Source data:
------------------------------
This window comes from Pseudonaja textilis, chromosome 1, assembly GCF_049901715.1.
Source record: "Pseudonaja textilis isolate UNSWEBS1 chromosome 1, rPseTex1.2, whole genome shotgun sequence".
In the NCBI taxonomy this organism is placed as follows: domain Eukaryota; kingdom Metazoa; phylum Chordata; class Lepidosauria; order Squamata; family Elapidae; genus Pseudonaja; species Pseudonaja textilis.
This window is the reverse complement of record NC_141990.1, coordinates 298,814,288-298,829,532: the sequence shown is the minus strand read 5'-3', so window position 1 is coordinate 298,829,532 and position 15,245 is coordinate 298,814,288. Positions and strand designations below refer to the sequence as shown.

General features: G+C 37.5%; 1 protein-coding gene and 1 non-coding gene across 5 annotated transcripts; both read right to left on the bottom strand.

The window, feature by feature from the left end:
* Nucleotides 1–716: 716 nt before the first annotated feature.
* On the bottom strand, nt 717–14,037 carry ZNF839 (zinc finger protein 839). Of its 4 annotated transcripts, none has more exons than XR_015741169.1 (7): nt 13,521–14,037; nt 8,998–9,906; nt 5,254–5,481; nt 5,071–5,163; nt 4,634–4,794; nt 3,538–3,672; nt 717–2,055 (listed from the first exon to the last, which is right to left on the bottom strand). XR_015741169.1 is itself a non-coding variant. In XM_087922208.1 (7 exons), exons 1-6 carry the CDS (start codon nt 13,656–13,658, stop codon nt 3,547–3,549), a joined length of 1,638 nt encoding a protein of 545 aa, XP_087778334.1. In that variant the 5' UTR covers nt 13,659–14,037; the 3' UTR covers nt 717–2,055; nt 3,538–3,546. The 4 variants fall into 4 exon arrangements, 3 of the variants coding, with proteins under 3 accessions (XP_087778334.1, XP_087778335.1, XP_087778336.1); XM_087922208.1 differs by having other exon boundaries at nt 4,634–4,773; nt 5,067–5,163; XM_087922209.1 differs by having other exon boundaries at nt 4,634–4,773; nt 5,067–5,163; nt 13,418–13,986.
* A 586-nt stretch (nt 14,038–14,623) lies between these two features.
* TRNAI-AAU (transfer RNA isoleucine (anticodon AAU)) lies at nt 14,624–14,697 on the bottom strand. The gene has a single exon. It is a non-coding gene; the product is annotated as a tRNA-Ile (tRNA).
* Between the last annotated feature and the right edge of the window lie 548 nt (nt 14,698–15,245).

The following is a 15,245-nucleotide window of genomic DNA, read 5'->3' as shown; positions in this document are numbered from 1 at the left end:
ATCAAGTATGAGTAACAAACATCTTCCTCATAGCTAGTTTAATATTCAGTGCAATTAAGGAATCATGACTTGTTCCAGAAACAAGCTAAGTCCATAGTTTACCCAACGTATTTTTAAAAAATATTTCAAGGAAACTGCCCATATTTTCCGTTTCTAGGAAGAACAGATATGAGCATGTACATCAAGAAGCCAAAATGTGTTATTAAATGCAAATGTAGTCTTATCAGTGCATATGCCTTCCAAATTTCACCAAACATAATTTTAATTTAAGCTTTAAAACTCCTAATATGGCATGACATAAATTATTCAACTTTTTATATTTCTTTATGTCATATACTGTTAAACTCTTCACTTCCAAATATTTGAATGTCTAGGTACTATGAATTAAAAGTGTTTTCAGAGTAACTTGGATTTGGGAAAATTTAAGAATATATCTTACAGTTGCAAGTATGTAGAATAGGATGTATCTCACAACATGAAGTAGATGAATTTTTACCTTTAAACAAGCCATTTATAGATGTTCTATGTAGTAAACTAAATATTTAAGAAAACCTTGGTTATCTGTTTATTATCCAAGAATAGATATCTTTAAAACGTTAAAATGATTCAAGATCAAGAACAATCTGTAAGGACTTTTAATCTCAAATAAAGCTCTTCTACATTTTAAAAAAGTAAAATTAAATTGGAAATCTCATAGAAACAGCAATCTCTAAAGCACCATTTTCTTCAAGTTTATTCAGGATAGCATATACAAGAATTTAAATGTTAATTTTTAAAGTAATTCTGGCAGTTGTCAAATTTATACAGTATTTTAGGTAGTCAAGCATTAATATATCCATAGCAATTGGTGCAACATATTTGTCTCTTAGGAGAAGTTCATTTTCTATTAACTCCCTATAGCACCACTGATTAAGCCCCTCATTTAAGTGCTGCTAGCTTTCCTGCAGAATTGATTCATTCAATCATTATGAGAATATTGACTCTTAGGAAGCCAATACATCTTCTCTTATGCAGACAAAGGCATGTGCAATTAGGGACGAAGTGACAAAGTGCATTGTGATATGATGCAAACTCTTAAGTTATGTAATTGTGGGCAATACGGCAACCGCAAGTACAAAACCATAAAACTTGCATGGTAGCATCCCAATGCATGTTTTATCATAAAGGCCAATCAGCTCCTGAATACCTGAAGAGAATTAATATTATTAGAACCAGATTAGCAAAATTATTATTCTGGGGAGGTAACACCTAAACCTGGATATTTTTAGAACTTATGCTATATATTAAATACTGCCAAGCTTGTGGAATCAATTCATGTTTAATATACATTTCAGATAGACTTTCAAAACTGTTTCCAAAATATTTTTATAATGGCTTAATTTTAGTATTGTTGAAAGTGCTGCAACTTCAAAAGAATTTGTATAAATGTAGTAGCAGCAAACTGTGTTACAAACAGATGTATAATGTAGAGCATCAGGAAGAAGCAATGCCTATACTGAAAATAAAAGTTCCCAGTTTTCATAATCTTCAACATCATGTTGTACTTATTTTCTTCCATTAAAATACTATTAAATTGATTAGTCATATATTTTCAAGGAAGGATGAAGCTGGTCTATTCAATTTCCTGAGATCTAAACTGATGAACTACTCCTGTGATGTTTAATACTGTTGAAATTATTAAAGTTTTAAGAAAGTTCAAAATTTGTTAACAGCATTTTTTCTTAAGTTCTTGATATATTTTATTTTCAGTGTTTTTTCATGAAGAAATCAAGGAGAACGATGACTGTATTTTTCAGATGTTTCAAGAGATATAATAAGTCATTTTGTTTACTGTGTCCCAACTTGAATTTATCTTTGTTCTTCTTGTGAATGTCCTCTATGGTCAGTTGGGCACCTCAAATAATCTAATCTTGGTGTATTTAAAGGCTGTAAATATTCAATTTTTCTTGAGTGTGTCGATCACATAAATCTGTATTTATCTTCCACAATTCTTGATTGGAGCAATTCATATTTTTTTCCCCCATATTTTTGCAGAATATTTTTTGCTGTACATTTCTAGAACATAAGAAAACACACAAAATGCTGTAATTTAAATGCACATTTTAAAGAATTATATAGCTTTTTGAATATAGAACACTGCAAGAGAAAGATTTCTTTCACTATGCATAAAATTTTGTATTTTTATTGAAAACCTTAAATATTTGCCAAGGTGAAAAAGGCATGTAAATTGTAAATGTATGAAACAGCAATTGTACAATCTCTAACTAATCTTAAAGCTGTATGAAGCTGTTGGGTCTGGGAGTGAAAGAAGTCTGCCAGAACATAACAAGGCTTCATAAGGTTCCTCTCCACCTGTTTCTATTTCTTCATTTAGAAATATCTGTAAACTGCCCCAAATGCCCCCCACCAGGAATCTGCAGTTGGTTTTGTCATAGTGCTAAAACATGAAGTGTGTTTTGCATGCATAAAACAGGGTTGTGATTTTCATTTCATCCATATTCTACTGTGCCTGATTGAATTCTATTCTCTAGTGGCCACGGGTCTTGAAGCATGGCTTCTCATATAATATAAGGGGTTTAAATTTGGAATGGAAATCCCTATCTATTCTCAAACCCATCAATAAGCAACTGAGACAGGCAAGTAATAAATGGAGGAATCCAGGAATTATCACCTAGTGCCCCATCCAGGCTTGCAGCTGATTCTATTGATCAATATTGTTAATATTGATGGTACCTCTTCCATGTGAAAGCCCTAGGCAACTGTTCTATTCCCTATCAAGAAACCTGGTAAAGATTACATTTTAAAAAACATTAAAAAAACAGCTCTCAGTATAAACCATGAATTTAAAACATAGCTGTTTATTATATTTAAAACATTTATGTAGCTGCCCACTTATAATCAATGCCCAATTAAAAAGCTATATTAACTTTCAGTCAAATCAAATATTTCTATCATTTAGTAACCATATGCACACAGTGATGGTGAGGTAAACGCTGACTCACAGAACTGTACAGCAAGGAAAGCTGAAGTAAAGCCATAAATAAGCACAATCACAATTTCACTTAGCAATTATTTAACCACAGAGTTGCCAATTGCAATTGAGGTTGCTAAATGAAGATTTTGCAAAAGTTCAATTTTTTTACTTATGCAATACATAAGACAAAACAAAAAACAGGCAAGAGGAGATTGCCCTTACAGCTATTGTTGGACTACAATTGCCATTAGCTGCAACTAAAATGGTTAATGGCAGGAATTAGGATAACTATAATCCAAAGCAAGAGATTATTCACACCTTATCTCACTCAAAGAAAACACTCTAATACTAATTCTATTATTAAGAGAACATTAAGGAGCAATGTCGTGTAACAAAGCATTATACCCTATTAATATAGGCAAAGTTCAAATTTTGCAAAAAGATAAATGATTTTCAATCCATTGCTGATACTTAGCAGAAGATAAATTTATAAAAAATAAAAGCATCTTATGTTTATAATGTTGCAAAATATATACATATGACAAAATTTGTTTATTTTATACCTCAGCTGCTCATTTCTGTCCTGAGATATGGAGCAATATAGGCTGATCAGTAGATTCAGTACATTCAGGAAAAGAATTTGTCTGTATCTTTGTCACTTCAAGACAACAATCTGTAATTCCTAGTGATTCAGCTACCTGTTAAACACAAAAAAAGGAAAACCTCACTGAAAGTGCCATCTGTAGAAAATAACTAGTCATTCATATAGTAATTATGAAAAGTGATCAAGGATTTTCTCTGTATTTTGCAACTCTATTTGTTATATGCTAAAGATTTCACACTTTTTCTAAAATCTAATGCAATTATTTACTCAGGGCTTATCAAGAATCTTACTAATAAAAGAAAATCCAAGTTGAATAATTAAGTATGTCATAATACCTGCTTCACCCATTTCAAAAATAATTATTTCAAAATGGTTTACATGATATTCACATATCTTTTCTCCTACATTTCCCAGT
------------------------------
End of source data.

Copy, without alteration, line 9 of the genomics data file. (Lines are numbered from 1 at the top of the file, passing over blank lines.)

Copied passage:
* A 586-nt stretch (nt 14,038–14,623) lies between these two features.